Something to listen to while you read…sheet music available at Sheet Music Plus.
Songwriters will tell you there is no one right method to compose a song but, early in my composition classes, a professor once said that it’s easier to start with a text and write the music to fit the words rather than the other way around.
I’m glad no one told that to Henry van Dyke or we may have missed out on one of the best-known hymns of praise: Joyful, Joyful, We Adore Thee.
Henry van Dyke (1852-1933), an American author, educator, clergyman, and U.S. ambassador (i.e. a really busy guy), penned the text Joyful, Joyful, We Adore Thee in 1907 during a stay at Williams College in Massachusetts. He presented the text to the college president one morning stating that it should be sung with a tune found in the final movement of Beethoven’s ninth symphony: Hymn to Joy (a.k.a. Ode to Joy).
If you’ve ever listened to (or like me, sung) Beethoven’s Symphony No. 9, you’ll hear syncopation in the Hymn to Joy melody. Some church musicians feel that maintaining those rhythms keeps the music authentic but most hymnal publishers – and many who lead congregational singing – know that it isn’t practical to ask sleepy Sunday morning worshipers to sing syncopated rhythms. So it’s common to use a simpler straight downbeat rhythm instead.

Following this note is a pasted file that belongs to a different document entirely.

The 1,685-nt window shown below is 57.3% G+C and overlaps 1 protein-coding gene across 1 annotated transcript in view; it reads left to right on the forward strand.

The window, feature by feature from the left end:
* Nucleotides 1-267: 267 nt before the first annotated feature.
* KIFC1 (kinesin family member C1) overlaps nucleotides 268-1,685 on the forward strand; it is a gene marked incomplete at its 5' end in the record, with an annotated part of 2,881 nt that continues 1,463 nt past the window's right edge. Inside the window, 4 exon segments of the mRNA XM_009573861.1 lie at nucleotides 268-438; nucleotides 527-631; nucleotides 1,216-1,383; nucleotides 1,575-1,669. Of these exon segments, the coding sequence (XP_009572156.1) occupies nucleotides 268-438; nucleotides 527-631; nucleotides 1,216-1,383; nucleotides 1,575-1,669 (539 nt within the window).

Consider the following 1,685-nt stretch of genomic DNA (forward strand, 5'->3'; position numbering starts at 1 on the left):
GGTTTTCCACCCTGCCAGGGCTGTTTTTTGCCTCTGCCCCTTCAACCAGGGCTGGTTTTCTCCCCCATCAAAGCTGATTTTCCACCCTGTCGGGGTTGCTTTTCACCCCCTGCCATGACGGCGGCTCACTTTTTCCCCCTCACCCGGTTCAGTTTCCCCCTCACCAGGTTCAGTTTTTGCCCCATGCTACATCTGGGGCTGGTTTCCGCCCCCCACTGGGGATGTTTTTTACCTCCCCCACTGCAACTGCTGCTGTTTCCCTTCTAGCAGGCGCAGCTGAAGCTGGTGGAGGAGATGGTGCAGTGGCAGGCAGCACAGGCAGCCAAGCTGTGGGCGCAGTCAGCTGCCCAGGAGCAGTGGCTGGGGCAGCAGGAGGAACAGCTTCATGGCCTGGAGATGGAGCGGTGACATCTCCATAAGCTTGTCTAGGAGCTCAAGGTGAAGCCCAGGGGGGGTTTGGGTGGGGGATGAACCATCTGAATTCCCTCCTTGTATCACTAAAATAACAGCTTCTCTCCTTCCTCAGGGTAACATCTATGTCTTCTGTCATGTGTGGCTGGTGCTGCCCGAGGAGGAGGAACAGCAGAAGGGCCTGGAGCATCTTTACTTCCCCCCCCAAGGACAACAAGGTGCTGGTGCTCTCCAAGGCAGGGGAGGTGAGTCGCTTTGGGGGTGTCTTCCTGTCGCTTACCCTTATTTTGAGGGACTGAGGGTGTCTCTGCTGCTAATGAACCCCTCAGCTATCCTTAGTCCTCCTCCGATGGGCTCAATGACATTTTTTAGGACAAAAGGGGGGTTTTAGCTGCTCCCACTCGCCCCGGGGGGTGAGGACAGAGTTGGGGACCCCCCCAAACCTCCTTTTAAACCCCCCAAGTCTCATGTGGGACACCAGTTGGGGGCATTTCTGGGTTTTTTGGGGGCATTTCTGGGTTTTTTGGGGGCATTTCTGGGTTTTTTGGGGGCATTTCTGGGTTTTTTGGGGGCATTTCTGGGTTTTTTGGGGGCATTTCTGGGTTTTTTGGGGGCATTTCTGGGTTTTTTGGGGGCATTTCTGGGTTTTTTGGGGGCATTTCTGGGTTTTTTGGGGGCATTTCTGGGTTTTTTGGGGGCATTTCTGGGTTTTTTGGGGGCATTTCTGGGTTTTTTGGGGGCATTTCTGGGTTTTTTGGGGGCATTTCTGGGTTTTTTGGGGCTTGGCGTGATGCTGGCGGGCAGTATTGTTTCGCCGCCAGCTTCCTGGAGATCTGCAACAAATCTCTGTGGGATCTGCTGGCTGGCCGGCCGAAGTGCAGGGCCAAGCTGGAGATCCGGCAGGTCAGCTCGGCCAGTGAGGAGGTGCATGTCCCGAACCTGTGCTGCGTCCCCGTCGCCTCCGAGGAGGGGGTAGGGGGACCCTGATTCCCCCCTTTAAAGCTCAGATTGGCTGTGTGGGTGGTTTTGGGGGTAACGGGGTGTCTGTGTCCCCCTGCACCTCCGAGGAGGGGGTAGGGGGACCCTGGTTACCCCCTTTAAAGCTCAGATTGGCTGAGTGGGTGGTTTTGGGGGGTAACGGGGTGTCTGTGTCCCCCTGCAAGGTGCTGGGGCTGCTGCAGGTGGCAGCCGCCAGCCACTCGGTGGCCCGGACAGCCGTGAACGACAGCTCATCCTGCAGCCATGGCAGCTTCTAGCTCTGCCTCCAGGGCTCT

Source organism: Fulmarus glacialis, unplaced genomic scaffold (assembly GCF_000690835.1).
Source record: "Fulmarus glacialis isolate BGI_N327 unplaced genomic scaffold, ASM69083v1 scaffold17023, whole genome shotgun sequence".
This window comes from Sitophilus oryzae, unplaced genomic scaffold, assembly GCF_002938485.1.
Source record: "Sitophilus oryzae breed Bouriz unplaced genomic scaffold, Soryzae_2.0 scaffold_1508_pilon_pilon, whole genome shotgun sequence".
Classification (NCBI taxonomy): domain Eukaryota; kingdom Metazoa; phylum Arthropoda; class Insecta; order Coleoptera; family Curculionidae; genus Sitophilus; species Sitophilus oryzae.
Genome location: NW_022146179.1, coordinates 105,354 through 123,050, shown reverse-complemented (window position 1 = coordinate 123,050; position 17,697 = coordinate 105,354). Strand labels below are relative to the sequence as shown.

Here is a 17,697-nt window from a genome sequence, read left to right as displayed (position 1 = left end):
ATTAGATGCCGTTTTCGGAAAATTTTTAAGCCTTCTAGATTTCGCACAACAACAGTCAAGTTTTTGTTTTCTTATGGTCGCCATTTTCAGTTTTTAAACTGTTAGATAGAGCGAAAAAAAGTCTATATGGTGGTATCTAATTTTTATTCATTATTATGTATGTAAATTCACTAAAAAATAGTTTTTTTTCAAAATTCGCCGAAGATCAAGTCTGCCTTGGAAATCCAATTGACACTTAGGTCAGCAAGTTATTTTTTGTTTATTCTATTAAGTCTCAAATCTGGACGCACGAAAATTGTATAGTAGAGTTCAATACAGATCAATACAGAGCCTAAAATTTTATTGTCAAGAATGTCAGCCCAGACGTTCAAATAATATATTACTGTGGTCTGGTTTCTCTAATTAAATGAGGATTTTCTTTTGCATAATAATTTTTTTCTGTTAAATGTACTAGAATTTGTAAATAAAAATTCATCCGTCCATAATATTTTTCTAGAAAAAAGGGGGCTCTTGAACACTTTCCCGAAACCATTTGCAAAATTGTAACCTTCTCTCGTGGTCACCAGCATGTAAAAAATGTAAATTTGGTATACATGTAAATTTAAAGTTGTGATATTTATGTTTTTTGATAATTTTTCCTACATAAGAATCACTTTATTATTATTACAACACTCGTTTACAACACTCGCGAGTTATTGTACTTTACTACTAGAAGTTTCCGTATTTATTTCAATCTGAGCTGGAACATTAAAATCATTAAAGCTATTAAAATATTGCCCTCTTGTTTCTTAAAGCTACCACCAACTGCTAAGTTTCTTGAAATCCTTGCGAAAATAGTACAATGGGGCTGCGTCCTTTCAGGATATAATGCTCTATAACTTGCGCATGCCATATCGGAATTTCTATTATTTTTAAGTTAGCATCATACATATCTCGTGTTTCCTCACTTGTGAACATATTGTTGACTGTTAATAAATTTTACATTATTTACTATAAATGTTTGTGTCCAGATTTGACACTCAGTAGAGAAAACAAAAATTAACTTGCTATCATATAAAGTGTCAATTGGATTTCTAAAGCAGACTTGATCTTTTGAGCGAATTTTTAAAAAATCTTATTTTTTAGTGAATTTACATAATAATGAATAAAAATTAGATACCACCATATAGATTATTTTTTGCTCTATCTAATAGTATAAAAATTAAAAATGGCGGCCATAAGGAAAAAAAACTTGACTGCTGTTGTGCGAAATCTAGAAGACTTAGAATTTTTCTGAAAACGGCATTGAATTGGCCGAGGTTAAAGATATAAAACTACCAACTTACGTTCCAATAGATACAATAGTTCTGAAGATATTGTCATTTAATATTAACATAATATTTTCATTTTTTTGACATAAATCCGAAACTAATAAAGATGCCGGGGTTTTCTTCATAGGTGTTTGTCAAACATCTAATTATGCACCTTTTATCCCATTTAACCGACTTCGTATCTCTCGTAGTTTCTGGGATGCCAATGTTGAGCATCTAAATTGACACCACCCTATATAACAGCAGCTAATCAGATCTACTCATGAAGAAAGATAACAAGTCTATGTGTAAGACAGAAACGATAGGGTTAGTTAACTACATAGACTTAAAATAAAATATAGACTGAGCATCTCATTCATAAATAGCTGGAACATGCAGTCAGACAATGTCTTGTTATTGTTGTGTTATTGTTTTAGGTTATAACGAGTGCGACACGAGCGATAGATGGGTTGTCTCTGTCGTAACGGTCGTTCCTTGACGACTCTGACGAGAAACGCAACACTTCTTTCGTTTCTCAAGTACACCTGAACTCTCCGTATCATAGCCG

Since I didn’t need to worry about sleepy Sunday singers for the piano arrangement featured above, I borrowed Beethoven’s syncopation idea but used offbeats in different places than he did. The real fun came, though, in pairing Joyful, Joyful with All Creatures of Our God and King. Just as Henry van Dyke manipulated his text so it would fit into a tune, I manipulated the two melodies and wove them together toward the end of the arrangement. Enjoy!
Mortals, join the mighty chorus,
Which the morning stars began;
God’s own love is reigning o’er us,
Joining people hand in hand.
Ever singing, march we onward,
Victors in the midst of strife;
Joyful music leads us sunward
In the triumph song of life.